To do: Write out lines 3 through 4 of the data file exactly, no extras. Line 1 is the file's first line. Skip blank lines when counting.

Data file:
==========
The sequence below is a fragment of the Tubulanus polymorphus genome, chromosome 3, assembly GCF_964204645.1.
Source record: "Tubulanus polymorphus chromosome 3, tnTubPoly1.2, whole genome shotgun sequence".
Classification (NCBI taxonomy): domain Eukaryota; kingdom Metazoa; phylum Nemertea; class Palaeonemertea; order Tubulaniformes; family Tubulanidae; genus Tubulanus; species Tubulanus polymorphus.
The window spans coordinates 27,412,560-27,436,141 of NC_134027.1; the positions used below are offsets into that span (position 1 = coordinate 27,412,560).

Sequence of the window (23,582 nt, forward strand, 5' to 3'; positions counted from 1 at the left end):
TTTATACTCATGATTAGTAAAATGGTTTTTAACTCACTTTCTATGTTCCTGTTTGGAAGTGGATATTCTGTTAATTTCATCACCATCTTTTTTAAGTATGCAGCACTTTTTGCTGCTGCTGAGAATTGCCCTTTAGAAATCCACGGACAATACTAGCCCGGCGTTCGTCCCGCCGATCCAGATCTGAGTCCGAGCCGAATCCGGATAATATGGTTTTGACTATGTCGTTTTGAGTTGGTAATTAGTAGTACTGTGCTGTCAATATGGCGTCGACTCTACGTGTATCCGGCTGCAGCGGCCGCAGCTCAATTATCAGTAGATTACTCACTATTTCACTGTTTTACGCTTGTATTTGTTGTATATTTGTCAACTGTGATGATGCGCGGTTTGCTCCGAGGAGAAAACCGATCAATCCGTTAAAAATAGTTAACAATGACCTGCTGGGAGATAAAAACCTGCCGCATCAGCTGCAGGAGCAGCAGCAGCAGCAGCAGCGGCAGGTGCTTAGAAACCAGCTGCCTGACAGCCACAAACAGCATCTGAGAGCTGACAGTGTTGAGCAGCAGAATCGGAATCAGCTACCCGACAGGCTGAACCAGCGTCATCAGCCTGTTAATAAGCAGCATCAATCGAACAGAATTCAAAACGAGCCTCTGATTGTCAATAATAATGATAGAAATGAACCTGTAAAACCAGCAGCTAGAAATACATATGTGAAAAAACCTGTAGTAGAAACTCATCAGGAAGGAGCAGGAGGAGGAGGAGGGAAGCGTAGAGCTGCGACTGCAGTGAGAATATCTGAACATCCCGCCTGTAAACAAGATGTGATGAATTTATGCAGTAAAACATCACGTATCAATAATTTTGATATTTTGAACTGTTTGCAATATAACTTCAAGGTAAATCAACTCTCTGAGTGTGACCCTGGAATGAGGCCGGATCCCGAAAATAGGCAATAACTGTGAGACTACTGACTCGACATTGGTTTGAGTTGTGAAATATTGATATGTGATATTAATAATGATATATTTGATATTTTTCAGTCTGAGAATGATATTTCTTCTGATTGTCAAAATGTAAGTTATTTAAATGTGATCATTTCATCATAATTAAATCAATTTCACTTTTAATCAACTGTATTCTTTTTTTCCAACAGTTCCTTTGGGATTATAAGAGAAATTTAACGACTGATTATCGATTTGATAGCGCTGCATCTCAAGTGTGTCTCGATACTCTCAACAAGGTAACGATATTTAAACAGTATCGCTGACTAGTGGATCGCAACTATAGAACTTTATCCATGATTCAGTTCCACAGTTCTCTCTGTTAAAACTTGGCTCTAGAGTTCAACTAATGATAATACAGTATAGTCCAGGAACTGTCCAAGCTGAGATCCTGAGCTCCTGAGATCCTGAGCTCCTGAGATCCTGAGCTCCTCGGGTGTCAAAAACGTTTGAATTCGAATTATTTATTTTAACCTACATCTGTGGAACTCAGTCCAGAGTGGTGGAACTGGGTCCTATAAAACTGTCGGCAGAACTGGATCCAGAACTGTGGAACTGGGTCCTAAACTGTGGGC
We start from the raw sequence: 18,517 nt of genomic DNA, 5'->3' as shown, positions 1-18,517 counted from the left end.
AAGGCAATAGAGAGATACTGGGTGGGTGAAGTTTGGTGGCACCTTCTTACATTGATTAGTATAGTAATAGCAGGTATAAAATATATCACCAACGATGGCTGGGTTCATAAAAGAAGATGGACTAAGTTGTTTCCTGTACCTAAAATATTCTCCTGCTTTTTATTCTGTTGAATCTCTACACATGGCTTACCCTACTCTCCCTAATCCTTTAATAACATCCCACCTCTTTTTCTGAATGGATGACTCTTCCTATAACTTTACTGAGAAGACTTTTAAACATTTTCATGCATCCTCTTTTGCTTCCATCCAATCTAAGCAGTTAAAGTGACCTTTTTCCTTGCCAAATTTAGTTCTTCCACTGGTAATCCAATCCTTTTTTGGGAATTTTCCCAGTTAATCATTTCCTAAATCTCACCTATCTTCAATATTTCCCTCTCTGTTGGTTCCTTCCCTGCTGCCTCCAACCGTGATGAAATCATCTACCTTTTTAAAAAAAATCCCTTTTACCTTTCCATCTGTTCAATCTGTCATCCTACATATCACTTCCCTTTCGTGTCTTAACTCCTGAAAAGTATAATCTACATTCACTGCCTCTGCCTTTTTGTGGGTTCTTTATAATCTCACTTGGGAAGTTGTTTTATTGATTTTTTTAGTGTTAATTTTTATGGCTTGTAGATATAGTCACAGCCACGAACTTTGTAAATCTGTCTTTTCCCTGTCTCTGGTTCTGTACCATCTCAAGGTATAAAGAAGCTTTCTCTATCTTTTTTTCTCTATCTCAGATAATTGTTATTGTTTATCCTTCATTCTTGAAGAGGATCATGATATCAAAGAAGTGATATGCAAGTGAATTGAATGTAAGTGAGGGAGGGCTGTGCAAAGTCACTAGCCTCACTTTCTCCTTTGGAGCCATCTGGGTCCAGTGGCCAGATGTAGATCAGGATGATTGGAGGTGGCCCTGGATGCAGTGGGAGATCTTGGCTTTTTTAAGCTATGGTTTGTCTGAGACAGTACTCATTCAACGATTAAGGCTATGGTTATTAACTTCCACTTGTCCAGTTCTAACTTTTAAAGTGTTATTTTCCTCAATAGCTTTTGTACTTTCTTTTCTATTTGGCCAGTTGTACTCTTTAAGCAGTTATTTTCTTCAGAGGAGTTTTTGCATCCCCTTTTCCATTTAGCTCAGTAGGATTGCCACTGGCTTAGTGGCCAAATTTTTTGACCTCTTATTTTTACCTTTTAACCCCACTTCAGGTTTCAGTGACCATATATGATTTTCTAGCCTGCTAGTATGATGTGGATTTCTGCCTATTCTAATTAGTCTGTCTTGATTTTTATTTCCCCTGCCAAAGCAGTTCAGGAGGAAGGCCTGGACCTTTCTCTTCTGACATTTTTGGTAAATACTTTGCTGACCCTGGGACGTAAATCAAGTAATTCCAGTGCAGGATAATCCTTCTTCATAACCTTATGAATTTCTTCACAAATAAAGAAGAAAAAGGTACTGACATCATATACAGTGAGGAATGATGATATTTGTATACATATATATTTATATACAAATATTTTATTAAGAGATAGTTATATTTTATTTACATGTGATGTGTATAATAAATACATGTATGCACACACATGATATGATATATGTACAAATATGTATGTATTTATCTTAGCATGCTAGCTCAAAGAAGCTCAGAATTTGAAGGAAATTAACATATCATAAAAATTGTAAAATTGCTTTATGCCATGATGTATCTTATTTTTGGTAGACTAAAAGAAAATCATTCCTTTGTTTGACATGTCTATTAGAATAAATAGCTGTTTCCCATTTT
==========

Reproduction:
Classification (NCBI taxonomy): domain Eukaryota; kingdom Metazoa; phylum Nemertea; class Palaeonemertea; order Tubulaniformes; family Tubulanidae; genus Tubulanus; species Tubulanus polymorphus.
The window spans coordinates 27,412,560-27,436,141 of NC_134027.1; the positions used below are offsets into that span (position 1 = coordinate 27,412,560).